Carly Simon, whose memoir Boys In The Trees, was a critically acclaimed bestseller and, in many ways, a paragon of midlife female honesty, has a second memoir coming out in October by Farrar Straus and Giroux. Touched By The Sun is an intimate, tasteful, and, as the press release puts it, “vulnerable” account of her friendship with the late Jackie Kennedy Onassis, whose death inspired the lovely song that Carly is also using as the title of the book.
Carly had an aunt-like role to Jackie’s son—John Kennedy Jr.
Some people on social media have, if not scoffed at Carly’s writing the memoir, then at least questioned whether it was family “sanctioned.” Jackie Kennedy Onassis does provoke such protective and awe-struck feelings in Americans, even decades after her death.
But Carly—a woman of great taste, wit, and honesty—had a real-deal friendship with the woman known as America’s First Lady. Plus, she had an aunt-like role to Jackie’s son—John Kennedy Jr. (She took him to a Rolling Stones concert to get him over his funk about failing the New York bar exam for the second time. Nice Aunt.)
Here, from Next Tribe contributing writer Sheila Weller’s book Girls Like Us, on Carly—and Carole King and Joni Mitchell—is an anecdote that shows Carly’s closeness to Jackie, as well as her “aunt”-like role with Jackie’s son, the late John Kennedy Junior.
Personally, we cannot wait for Carly’s new memoir!
Carly and Jackie (Who Knew Jackie Was Such A Prankster?)
Sometime in the late ‘70s or early ‘80s, Jackie Kennedy Onassis, as an editor at Doubleday, approached Carly to write a memoir. Carly hesitated (and eventually turned the offer down), feeling that her saga with James should best be left as the grist for endless, angst-filled friend-talk, not public disclosure; but a connection flourished.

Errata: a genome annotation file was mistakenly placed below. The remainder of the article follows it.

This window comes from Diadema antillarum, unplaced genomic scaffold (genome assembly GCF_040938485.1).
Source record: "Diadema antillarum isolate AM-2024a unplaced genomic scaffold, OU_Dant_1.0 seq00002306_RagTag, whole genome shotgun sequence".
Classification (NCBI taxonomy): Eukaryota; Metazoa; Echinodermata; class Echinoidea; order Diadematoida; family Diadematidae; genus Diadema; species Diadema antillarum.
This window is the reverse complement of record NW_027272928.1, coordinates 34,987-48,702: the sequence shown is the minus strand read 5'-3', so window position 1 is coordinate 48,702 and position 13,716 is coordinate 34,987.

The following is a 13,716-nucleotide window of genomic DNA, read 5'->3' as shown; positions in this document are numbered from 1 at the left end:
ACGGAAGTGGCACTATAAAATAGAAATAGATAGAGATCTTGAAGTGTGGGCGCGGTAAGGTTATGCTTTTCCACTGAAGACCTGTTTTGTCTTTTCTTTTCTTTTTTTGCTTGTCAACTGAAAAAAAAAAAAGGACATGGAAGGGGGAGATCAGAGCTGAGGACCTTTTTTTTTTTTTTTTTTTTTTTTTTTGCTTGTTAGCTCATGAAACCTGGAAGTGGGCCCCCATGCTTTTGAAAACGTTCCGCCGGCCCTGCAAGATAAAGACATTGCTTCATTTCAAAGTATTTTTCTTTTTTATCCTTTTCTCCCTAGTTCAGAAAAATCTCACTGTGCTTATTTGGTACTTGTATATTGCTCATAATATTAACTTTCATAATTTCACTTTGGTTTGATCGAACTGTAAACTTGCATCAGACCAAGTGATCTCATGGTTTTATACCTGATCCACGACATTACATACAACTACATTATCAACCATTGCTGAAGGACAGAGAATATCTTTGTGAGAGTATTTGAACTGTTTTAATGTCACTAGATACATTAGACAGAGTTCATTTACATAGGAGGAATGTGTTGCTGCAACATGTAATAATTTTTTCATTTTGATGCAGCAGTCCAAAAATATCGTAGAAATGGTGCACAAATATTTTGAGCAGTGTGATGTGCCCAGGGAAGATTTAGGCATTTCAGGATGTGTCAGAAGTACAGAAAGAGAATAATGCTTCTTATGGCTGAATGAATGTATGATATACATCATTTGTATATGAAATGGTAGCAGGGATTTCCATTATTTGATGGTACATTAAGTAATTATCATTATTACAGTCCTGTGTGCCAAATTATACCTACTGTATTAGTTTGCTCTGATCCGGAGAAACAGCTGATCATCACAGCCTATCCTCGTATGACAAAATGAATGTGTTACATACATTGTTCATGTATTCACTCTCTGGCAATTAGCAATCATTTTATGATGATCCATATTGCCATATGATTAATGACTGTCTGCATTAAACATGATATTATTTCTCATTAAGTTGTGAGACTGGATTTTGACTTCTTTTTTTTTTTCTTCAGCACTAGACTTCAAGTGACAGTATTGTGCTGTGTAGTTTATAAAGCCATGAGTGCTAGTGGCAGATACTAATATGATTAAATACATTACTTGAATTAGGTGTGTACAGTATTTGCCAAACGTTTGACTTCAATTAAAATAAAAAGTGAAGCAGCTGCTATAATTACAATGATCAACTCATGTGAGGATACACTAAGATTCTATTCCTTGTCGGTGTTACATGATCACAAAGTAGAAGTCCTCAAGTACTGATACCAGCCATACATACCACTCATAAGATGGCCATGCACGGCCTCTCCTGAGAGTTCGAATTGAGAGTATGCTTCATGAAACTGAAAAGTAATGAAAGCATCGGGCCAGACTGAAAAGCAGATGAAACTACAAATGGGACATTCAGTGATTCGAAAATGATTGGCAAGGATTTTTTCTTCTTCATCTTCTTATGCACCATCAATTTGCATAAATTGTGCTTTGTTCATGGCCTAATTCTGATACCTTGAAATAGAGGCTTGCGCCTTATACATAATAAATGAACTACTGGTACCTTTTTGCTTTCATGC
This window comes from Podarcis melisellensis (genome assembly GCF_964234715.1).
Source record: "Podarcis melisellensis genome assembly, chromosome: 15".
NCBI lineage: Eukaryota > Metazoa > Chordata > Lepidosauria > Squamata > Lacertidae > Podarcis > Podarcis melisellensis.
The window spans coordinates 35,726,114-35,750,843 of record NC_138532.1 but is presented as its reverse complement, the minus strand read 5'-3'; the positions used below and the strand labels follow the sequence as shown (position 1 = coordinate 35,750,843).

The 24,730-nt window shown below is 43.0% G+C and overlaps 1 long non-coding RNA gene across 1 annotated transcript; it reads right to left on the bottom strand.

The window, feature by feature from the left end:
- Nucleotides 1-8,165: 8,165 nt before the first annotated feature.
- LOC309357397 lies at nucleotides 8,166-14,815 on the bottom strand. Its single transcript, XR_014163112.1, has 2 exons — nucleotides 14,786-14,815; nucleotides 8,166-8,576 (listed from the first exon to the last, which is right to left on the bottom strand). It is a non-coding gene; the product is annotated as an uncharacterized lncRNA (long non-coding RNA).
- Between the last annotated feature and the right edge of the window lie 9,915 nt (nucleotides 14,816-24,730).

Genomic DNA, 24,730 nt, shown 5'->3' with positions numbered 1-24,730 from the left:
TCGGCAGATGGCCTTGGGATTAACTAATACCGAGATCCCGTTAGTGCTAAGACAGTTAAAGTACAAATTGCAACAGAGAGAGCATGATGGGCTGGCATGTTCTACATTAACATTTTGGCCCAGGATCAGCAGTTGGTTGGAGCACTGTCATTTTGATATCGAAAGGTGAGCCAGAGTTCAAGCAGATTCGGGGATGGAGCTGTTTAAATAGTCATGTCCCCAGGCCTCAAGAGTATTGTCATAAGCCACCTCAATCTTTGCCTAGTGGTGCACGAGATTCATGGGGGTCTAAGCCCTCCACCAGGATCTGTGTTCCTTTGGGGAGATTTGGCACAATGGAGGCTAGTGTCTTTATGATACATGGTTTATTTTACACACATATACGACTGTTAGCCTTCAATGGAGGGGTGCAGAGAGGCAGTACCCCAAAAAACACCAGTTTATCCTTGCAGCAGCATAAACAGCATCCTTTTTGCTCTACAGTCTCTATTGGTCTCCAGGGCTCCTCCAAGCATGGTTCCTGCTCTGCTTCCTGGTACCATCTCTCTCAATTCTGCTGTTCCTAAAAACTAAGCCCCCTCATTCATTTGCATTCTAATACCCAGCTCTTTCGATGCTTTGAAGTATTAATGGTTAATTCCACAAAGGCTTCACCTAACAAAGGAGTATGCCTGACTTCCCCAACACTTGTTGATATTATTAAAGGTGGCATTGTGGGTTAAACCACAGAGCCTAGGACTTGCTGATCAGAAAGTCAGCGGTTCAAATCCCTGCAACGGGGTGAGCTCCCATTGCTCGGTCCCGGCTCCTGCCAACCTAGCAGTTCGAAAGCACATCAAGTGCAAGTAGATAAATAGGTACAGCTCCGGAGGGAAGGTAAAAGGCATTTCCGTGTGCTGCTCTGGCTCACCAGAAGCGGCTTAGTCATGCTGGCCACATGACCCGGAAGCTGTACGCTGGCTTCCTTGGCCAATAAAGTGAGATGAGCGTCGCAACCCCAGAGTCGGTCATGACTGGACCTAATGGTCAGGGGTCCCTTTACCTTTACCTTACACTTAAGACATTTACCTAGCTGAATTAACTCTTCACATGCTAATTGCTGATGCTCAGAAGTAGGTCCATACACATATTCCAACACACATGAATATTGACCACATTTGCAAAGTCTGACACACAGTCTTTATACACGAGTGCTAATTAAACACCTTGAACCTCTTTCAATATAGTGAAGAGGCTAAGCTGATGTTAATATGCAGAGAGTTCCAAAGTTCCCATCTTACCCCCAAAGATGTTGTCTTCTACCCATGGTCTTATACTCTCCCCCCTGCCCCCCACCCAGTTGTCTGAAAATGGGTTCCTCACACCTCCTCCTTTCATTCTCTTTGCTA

In Carly, Jackie saw someone “who was uninhibited and free-spirited, like she had been when she was running around Washington as a single girl with a camera and taking all those exotic trips and writing those diaries,” says their mutual friend Joe Armstrong. “Because of the life she had, Jackie had to be so controlled; she was only thirty-four when her husband’s brains were blown out while she sat next to him. But Carly got to stay that way. She was the most open, honest, colorful whirlwind of energy.” In Carly, the former First Lady glimpsed the person she “couldn’t be anymore.”
In Carly, the former First Lady glimpsed the person she couldn’t be anymore.
Carly sang at Caroline Kennedy’s July 1986 marriage to Edwin Schlossberg, doing a rendition of the Dixie Cup’s “Chapel of Love” and her own first song for James, “Loving You’s The Right Thing to Do.” At the wedding party, the mother of the bride—seemingly one of the most untouchable women in America—
cheerfully used the same Porto-San as the band members. Jackie gossiped like a schoolgirl with Carly about men and love and conquests. (And politics: John Kerry would be thrilled to know that, Carly says, during his years as a Massachusetts senator, “Jackie loved him and always remarked on the fact that he had the same initials as JFK.”).
And the elegant, whisper-voiced doyenne was no slouch in the practical-jokes department. One time Carly and Jackie went backstage after a Placido Domingo concert, and Domingo flirted profligately with Carly, as was his wont. The next day a messenger arrived at Carly’s door with a gift-wrapped framed photo of Domingo, autographed, “My darling Carly, I will adore you forever.” Beside herself with surprise and glee, Carly called Mike Nichols, and [Carly’s sisters] Lucy and Joey, and gloated about the memento. Then she called Jackie and said, “Can you imagine? He sent this to me! I think he’s in love with me.” Jackie roared with laughter, and confessed, “I signed and sent that picture to you.”
We can’t wait to read more about these great pals and get a different look into the life of an American icon.